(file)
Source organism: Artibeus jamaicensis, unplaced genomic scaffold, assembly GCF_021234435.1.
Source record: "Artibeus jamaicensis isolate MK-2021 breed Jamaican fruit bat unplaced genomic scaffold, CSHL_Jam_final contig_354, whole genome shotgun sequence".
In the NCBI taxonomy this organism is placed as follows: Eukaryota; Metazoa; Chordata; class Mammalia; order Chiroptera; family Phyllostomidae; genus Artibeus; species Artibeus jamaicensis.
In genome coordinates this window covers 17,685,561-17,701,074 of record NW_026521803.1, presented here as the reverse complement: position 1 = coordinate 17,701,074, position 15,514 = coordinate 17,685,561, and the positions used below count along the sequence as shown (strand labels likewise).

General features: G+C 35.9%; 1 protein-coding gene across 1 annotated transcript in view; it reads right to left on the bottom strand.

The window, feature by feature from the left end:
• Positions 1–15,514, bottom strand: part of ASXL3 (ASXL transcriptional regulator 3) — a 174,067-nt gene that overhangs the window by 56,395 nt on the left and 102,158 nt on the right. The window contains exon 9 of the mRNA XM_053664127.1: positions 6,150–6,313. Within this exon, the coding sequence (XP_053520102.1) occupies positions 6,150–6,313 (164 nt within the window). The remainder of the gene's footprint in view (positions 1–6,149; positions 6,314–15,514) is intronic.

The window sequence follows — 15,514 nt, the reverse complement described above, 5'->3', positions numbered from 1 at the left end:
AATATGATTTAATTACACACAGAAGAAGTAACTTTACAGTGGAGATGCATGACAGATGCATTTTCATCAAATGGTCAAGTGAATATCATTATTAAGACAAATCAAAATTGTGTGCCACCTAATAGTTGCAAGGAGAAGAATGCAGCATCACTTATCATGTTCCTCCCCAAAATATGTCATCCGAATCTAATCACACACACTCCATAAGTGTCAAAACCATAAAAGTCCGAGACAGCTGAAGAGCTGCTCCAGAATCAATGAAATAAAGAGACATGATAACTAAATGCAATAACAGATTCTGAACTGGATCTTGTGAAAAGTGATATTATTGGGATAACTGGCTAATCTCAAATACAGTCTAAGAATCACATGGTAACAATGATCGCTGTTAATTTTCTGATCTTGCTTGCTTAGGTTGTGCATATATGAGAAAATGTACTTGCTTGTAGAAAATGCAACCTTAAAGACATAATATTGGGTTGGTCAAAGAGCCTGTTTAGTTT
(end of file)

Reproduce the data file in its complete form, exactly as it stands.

Source organism: Artibeus jamaicensis, unplaced genomic scaffold, assembly GCF_021234435.1.
Source record: "Artibeus jamaicensis isolate MK-2021 breed Jamaican fruit bat unplaced genomic scaffold, CSHL_Jam_final contig_354, whole genome shotgun sequence".
In the NCBI taxonomy this organism is placed as follows: Eukaryota; Metazoa; Chordata; class Mammalia; order Chiroptera; family Phyllostomidae; genus Artibeus; species Artibeus jamaicensis.
In genome coordinates this window covers 17,685,561-17,701,074 of record NW_026521803.1, presented here as the reverse complement: position 1 = coordinate 17,701,074, position 15,514 = coordinate 17,685,561, and the positions used below count along the sequence as shown (strand labels likewise).

General features: G+C 35.9%; 1 protein-coding gene across 1 annotated transcript in view; it reads right to left on the bottom strand.

The window, feature by feature from the left end:
• Positions 1–15,514, bottom strand: part of ASXL3 (ASXL transcriptional regulator 3) — a 174,067-nt gene that overhangs the window by 56,395 nt on the left and 102,158 nt on the right. The window contains exon 9 of the mRNA XM_053664127.1: positions 6,150–6,313. Within this exon, the coding sequence (XP_053520102.1) occupies positions 6,150–6,313 (164 nt within the window). The remainder of the gene's footprint in view (positions 1–6,149; positions 6,314–15,514) is intronic.

The window sequence follows — 15,514 nt, the reverse complement described above, 5'->3', positions numbered from 1 at the left end:
AATATGATTTAATTACACACAGAAGAAGTAACTTTACAGTGGAGATGCATGACAGATGCATTTTCATCAAATGGTCAAGTGAATATCATTATTAAGACAAATCAAAATTGTGTGCCACCTAATAGTTGCAAGGAGAAGAATGCAGCATCACTTATCATGTTCCTCCCCAAAATATGTCATCCGAATCTAATCACACACACTCCATAAGTGTCAAAACCATAAAAGTCCGAGACAGCTGAAGAGCTGCTCCAGAATCAATGAAATAAAGAGACATGATAACTAAATGCAATAACAGATTCTGAACTGGATCTTGTGAAAAGTGATATTATTGGGATAACTGGCTAATCTCAAATACAGTCTAAGAATCACATGGTAACAATGATCGCTGTTAATTTTCTGATCTTGCTTGCTTAGGTTGTGCATATATGAGAAAATGTACTTGCTTGTAGAAAATGCAACCTTAAAGACATAATATTGGGTTGGTCAAAGAGCCTGTTTAGTTT